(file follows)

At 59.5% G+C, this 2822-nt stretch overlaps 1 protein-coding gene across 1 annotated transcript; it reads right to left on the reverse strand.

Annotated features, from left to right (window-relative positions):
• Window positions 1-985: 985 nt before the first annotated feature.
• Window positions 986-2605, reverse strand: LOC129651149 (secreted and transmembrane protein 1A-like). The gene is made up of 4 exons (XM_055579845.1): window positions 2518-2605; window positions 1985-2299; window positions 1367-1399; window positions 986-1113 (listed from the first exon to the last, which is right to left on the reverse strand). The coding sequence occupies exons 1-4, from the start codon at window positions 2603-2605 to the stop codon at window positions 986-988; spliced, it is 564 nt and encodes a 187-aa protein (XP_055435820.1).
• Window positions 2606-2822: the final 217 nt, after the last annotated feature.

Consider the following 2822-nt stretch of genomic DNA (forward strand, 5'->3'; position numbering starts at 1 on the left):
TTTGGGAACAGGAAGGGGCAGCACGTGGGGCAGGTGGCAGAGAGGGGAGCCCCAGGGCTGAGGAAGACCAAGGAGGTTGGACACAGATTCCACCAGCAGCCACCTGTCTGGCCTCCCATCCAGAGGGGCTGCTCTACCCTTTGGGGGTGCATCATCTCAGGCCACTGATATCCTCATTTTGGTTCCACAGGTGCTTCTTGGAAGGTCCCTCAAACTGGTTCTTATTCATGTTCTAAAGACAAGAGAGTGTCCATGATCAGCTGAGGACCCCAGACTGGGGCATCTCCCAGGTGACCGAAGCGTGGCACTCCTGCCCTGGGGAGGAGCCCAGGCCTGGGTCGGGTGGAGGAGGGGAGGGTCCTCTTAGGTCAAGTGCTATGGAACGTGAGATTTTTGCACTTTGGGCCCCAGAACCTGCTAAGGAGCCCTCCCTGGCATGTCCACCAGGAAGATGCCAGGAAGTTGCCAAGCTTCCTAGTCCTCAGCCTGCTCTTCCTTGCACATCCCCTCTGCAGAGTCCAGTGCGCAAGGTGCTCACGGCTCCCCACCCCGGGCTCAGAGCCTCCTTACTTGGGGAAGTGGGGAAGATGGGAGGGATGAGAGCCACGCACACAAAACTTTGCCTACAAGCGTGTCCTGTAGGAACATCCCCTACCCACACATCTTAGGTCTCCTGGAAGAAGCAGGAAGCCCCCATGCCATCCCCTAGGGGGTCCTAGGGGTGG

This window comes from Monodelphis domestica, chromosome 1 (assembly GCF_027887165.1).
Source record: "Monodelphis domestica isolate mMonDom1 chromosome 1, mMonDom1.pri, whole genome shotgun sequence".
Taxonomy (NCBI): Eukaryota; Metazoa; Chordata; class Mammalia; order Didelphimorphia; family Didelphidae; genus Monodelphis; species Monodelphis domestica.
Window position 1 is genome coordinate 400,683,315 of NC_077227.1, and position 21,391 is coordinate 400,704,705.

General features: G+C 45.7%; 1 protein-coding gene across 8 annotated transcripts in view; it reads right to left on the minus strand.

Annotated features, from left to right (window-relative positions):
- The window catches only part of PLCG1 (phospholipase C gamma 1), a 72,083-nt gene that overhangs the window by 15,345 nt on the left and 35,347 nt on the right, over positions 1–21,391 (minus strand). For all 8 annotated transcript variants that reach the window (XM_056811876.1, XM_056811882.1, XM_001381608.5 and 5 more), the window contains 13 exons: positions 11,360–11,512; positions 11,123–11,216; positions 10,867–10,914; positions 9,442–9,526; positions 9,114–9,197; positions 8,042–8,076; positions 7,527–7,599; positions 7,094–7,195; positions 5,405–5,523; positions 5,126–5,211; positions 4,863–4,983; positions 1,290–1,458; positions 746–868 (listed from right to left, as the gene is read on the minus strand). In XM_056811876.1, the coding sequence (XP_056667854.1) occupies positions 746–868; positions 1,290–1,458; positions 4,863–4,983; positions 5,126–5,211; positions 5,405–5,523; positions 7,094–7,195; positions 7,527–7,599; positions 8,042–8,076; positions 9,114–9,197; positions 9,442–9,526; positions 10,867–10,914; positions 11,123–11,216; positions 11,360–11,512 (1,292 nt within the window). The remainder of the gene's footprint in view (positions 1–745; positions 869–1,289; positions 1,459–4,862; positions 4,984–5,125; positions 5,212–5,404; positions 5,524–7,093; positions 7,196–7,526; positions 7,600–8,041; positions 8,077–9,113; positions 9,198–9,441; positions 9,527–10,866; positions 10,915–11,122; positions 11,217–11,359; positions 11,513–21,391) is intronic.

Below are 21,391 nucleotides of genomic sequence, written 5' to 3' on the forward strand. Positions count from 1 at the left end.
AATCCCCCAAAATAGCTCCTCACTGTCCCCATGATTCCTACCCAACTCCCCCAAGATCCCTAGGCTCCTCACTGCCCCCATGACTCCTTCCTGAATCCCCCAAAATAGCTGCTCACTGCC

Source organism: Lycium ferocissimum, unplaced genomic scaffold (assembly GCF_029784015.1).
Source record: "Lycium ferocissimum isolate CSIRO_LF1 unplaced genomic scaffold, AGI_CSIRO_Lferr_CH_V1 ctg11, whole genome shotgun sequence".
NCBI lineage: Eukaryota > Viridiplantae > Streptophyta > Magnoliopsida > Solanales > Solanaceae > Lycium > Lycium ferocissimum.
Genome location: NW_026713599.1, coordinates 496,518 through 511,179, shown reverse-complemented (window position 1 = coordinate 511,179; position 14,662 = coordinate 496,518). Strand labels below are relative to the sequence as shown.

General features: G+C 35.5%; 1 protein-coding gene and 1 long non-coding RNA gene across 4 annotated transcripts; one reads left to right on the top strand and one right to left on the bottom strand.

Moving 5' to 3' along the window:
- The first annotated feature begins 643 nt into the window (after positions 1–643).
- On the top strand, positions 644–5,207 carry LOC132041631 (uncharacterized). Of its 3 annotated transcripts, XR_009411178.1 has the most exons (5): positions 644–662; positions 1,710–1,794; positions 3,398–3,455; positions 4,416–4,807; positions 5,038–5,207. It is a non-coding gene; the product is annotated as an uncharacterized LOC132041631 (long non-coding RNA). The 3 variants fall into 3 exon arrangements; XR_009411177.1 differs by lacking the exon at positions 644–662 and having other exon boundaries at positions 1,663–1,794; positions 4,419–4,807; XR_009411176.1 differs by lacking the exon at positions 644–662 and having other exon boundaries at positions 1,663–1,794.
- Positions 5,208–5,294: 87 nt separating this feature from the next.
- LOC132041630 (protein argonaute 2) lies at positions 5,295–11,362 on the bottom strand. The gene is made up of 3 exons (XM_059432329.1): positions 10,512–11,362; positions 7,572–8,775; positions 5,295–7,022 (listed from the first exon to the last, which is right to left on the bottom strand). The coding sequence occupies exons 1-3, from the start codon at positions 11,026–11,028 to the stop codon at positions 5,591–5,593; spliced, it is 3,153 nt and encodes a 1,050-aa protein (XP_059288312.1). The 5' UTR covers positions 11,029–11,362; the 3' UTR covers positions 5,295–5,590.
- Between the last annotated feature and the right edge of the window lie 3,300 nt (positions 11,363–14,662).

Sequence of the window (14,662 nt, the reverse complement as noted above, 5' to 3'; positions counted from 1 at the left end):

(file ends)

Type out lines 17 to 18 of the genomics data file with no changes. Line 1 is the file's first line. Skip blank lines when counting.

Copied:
Source organism: Lycium ferocissimum, unplaced genomic scaffold (assembly GCF_029784015.1).
Source record: "Lycium ferocissimum isolate CSIRO_LF1 unplaced genomic scaffold, AGI_CSIRO_Lferr_CH_V1 ctg11, whole genome shotgun sequence".